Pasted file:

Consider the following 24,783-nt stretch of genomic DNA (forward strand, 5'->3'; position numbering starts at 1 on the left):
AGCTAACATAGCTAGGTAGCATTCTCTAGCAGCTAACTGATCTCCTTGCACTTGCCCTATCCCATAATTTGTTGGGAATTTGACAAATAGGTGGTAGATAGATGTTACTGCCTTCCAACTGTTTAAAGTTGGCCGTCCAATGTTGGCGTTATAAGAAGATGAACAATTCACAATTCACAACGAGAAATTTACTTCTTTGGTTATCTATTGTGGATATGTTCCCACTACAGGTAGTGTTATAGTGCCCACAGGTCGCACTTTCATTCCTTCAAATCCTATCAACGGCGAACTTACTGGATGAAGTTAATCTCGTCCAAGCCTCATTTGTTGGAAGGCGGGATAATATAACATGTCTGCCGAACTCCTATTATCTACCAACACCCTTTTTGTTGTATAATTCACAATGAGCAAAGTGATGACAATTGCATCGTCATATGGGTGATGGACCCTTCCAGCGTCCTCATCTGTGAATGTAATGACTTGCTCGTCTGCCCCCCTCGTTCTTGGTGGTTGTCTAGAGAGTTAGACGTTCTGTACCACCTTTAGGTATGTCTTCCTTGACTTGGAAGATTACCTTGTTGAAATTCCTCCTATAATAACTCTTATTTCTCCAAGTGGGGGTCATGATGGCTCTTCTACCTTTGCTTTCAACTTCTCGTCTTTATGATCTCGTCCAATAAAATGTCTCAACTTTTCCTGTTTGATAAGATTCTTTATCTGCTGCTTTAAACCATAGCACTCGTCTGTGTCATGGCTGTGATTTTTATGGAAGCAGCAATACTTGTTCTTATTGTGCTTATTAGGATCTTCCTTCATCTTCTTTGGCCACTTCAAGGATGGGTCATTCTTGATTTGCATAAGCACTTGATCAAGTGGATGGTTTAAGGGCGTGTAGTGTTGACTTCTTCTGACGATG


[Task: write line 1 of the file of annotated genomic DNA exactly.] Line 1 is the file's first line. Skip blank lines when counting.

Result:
Consider the following 24,783-nt stretch of genomic DNA (forward strand, 5'->3'; position numbering starts at 1 on the left):